This is what we need: simple food prepared in a simple, wholesome, and relishable manner. We have no butter and no meat on our table. We do not think fried potatoes are healthful, for there is more or less grease or butter used in preparing them. Good baked or boiled potatoes served up with cream and a sprinkling of salt are the most healthful. The remnants of Irish and sweet potatoes are prepared with a little cream and salt and rebaked, and not fried; they are excellent. I have had a good appetite and relish my food, and am perfectly satisfied with the portion which I select, which I know does not injure my digestive organs. Others can eat food which I cannot, such as lentils and beans.--Letter 322, 1905. (To Brother and Sister Belden, November 26, 1905.) 5MR 408

"We went up beyond Fountain farm about five miles, took our dinner and strawberries and cream which we were favoured with obtaining at a farm house close by. We had a real rest. I was satisfied to ride and lie down. I had no disposition to climb. We rode about thirty miles in all."--Letter 22, 1876. 7MR 280

Let the diet reform be progressive. Let the people be taught how to prepare food without the use of milk or butter. Tell them that the time will soon come when there will be no safety in using eggs, milk, cream, or butter, because disease in animals is increasing in proportion to the increase of wickedness among men. The time is near when, because of the iniquity of the fallen race, the whole animal creation will groan under the diseases that curse our earth. 7T 135

Soon butter will never be recommended, and after a time milk will be entirely discarded; for disease in animals is increasing in proportion to the increase of wickedness among men. The time will come when there will be no safety in using eggs, milk, cream, or butter.--Letter 14, 1901, p. 3. (To Dr. S. Rand, January 22, 1901.) 8MR 384

Some of our people, while conscientiously abstaining from eating improper foods, neglect to supply themselves with the elements necessary for the sustenance of the body. Those who take an extreme view of health reform are in danger of preparing tasteless dishes, making them so insipid that they are not satisfying. Food should be prepared in such a way that it will be appetising as well as nourishing. It should not be robbed of that which the system needs. I use some salt, and always have, because salt, instead of being deleterious, is actually essential for the blood. Vegetables should be made palatable with a little milk or cream, or something equivalent. 9T 161

While working against gluttony and intemperance, we must recognise the condition to which the human family is subjected. God has made provision for those who live in the different countries of the world. Those who desire to be co-workers with God must consider carefully before they specify just what foods should and should not be eaten. We are to be brought into connection with the masses. Should health reform in its most extreme form be taught to those whose circumstances forbid its adoption, more harm than good would be done. As I preach the gospel to the poor, I am instructed to tell them to eat that food which is most nourishing. I cannot say to them: "You must not eat eggs, or milk, or cream. You must use no butter in the preparation of food." The gospel must be preached to the poor, but the time has not yet come to prescribe the strictest diet. 9T 163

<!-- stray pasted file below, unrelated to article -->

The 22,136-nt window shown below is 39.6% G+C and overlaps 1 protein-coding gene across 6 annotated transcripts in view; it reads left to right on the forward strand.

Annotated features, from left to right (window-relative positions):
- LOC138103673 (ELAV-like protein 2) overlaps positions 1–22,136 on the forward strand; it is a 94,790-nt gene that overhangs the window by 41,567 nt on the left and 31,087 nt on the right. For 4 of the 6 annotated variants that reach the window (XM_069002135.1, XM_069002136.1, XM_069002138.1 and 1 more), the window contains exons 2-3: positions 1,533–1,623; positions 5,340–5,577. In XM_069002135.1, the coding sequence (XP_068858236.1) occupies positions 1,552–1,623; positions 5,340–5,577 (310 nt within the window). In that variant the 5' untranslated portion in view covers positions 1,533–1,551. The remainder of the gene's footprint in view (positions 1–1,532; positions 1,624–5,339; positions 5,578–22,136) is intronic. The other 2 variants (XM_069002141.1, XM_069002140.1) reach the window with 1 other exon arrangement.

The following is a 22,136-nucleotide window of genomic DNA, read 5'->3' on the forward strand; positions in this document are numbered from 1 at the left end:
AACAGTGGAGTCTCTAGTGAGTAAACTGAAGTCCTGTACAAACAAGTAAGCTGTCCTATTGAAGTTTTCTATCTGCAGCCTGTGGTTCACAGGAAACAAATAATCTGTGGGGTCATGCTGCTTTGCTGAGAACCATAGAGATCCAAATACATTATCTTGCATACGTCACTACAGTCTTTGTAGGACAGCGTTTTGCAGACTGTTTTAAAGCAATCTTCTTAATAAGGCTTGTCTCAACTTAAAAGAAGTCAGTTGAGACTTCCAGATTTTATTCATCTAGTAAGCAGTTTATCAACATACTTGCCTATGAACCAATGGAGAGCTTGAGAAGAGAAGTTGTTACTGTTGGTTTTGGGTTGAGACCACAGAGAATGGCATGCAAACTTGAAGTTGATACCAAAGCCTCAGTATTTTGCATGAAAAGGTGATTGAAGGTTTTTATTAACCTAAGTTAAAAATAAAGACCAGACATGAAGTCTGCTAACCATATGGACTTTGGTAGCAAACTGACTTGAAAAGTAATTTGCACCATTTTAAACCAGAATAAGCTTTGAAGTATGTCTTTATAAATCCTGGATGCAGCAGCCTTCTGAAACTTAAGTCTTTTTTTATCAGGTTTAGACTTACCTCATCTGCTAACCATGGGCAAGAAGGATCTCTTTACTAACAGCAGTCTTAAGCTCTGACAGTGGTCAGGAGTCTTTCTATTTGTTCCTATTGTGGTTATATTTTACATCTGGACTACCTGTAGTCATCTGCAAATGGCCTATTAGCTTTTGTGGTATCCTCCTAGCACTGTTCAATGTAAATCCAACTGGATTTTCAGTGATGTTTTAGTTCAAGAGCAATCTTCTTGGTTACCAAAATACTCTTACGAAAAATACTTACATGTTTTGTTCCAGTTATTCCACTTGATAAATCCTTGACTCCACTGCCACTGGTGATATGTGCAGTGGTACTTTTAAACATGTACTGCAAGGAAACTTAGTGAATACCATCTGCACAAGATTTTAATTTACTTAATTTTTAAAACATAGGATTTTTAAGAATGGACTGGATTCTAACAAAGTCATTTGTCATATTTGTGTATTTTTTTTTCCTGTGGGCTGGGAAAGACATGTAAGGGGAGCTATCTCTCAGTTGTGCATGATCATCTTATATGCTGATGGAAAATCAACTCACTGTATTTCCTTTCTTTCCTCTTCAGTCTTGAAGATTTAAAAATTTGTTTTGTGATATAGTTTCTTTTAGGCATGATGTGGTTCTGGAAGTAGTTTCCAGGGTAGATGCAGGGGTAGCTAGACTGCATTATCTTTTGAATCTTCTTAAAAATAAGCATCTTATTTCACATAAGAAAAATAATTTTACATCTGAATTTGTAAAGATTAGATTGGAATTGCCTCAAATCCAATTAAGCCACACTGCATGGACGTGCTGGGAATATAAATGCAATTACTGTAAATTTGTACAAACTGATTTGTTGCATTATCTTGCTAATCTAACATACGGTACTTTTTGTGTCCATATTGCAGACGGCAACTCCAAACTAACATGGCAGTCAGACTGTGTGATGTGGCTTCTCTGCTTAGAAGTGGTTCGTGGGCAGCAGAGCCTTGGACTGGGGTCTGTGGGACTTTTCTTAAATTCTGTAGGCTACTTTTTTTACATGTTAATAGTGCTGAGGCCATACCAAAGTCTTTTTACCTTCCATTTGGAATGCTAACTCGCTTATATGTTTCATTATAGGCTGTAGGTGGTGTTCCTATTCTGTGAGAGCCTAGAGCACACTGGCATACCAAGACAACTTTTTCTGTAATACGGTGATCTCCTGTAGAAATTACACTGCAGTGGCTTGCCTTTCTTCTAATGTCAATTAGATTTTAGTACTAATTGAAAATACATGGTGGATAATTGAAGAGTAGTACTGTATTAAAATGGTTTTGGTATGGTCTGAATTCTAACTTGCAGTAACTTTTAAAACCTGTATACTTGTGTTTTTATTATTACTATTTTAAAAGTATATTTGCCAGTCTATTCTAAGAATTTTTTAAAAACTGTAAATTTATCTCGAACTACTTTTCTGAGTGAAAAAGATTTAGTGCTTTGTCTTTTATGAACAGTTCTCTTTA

God has furnished man with abundant means for the gratification of an unperverted appetite. He has spread before him the products of the earth,--a bountiful variety of food that is palatable to the taste and nutritious to the system. Of these our benevolent heavenly Father says we may freely eat. Fruits, grains, and vegetables, prepared in a simple way, free from spice and grease of all kinds, make, with milk or cream, the most healthful diet. They impart nourishment to the body, and give a power of endurance and a vigour of intellect that are not produced by a stimulating diet. [ [C.T.B.H. 47] (1890) ] CD 092

Vegetables should be made palatable with a little milk or cream, or something equivalent. CD 322

My appetite left me some time before I went to the East. But now it has returned; and I am very hungry when mealtime comes. My thistle greens, nicely cooked, and seasoned with sterilised cream and lemon juice, are very appetising. I have vermicelli-tomato soup one meal and greens the next. I have begun again to eat potato meal. My food all tastes good. I am like a fever patient who has been half-starved, and I am in danger of overeating. [ Letter 70, 1900 ] CD 324

Let health reformers remember that they may do harm by publishing recipes which do not recommend health reform. Great care is to be shown in furnishing recipes for custards and pastry. If for dessert sweet cake is eaten with milk or cream, fermentation will be created in the stomach, and then the weak points of the human organism will tell the story. The brain will be affected by the disturbance in the stomach. This may be easily cured if people will study from cause to effect, cutting out of their diet that which injures the digestive organs and causes pain in the head. By unwise eating, men and women are unfitted for the work they might do without injury to themselves if they would eat simply. [ (1871) 2T 602 ]

CD 334

611. We place no butter upon our table. Our vegetables are generally cooked with milk or cream and made very palatable. . . . We think a moderate amount of milk from a healthy cow not objectionable. CD 357